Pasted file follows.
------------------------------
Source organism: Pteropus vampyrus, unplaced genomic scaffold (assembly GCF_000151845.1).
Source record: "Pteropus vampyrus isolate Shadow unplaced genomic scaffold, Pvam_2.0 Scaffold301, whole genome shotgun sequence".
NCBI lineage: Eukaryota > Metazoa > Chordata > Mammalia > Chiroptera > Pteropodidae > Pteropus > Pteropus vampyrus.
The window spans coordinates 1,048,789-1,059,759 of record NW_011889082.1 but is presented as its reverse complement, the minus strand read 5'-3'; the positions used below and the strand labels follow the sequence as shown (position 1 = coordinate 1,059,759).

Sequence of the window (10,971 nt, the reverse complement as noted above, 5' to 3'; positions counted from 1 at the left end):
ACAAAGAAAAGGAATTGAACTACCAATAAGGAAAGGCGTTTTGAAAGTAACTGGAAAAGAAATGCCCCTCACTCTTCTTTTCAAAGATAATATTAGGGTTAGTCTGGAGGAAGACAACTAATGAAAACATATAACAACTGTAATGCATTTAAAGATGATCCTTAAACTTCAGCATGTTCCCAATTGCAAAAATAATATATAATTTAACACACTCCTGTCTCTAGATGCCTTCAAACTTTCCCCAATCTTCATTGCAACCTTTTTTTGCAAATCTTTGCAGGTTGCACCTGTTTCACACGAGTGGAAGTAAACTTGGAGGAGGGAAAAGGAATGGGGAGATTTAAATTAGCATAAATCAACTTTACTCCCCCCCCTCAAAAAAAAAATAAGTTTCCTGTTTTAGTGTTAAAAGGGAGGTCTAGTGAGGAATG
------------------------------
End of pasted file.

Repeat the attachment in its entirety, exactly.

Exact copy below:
Source organism: Pteropus vampyrus, unplaced genomic scaffold (assembly GCF_000151845.1).
Source record: "Pteropus vampyrus isolate Shadow unplaced genomic scaffold, Pvam_2.0 Scaffold301, whole genome shotgun sequence".
NCBI lineage: Eukaryota > Metazoa > Chordata > Mammalia > Chiroptera > Pteropodidae > Pteropus > Pteropus vampyrus.
The window spans coordinates 1,048,789-1,059,759 of record NW_011889082.1 but is presented as its reverse complement, the minus strand read 5'-3'; the positions used below and the strand labels follow the sequence as shown (position 1 = coordinate 1,059,759).

Sequence of the window (10,971 nt, the reverse complement as noted above, 5' to 3'; positions counted from 1 at the left end):
ACAAAGAAAAGGAATTGAACTACCAATAAGGAAAGGCGTTTTGAAAGTAACTGGAAAAGAAATGCCCCTCACTCTTCTTTTCAAAGATAATATTAGGGTTAGTCTGGAGGAAGACAACTAATGAAAACATATAACAACTGTAATGCATTTAAAGATGATCCTTAAACTTCAGCATGTTCCCAATTGCAAAAATAATATATAATTTAACACACTCCTGTCTCTAGATGCCTTCAAACTTTCCCCAATCTTCATTGCAACCTTTTTTTGCAAATCTTTGCAGGTTGCACCTGTTTCACACGAGTGGAAGTAAACTTGGAGGAGGGAAAAGGAATGGGGAGATTTAAATTAGCATAAATCAACTTTACTCCCCCCCCTCAAAAAAAAAATAAGTTTCCTGTTTTAGTGTTAAAAGGGAGGTCTAGTGAGGAATG